Deconstruction is the postmodern theory that has enabled philosophers to extract hidden meanings from works of literature. Now a Newcastle University computer scientist wants to take the theory out of the Parisian salon and apply it to risk assessment of power stations, jet liners and military hardware.
Jim Armstrong, senior research associate at the Centre for Software Reliability, has won a £73,000 grant to use ideas pioneered by the French philosopher Jacques Derrida to improve risk-assessment procedures.
Deconstruction could reveal inconsistencies and hidden motivations behind arguments in the text of reports. These could prove significant in weighing up safety culture.
Dr Armstrong admitted that this would involve adapting a form of textual analysis that had been attacked for calling into question the possibility of rational inquiry into a practical tool for experts.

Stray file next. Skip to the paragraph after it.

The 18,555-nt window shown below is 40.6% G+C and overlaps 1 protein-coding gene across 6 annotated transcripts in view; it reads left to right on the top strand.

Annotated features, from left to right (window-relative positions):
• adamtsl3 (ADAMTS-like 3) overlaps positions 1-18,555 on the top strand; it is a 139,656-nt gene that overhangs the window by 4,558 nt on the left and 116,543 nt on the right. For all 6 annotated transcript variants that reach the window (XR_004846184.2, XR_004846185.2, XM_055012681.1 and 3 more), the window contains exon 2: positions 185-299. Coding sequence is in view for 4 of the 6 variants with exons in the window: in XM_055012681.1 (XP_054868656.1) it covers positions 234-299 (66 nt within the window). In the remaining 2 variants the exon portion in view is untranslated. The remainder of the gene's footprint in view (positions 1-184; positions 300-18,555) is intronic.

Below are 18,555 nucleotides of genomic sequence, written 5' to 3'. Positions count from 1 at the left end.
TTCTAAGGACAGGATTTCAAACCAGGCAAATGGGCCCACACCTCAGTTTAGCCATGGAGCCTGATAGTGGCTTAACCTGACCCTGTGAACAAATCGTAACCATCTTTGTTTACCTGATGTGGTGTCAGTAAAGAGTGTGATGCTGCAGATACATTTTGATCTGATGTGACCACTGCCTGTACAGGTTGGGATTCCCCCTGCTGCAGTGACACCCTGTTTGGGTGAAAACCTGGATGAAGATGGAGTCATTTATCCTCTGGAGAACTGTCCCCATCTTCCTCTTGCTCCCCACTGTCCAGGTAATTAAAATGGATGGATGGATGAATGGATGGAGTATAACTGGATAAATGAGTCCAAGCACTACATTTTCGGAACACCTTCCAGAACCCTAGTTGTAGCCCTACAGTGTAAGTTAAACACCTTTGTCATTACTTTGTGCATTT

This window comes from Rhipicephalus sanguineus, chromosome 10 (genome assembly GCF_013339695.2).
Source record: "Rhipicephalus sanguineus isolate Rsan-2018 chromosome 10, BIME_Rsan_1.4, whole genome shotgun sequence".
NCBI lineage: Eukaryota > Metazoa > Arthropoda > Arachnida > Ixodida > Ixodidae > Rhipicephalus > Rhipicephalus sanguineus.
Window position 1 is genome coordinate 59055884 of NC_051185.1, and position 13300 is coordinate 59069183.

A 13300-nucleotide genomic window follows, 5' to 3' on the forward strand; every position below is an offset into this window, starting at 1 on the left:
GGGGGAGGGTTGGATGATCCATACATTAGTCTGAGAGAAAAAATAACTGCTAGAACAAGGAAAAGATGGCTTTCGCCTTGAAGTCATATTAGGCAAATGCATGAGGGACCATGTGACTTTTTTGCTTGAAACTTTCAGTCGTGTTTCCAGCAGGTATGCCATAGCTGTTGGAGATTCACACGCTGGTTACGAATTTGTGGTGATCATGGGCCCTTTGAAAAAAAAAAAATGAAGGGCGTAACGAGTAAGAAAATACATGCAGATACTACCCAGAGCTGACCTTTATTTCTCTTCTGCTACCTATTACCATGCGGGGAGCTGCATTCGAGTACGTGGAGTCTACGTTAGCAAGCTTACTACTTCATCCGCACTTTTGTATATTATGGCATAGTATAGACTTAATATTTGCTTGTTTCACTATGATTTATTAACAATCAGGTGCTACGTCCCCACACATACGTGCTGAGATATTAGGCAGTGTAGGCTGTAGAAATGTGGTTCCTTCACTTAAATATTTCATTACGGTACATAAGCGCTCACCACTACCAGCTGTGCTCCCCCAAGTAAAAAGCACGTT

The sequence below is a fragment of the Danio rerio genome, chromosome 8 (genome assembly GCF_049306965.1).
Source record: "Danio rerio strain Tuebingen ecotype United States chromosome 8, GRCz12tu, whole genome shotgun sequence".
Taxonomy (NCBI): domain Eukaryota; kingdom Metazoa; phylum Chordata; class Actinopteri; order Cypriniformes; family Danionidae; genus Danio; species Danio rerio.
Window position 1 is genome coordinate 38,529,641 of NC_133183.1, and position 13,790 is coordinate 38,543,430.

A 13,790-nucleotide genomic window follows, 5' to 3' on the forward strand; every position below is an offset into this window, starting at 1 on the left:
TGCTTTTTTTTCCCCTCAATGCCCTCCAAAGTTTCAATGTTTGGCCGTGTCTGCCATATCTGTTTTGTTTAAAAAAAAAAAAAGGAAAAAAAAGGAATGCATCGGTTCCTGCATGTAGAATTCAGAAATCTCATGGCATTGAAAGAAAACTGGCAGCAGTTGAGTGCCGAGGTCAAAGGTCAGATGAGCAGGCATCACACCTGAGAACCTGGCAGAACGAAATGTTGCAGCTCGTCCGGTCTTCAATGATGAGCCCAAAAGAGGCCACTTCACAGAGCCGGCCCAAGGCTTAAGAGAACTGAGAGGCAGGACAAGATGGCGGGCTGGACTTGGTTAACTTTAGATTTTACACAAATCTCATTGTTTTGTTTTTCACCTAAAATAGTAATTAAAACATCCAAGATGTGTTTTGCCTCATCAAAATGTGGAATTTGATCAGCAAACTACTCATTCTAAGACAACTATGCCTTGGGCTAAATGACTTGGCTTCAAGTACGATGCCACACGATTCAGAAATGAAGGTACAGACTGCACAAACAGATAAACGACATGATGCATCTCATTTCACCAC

"Safety is more than just the application of standards to the letter. But this aspect of expert judgement is a very elusive thing," he said. "It can be made slightly less elusive by some of the theories put forward by Derrida."
The project has attracted backing from the Engineering and Physical Sciences Research Council under the Realising Our Potential Awards scheme.
It focuses on those engineering schemes that include a strong computer element.
Dr Armstrong conceded the two-year project might not lead to a useful end result but he said that it should help lay the basis for a recognised discipline of safety philosophy.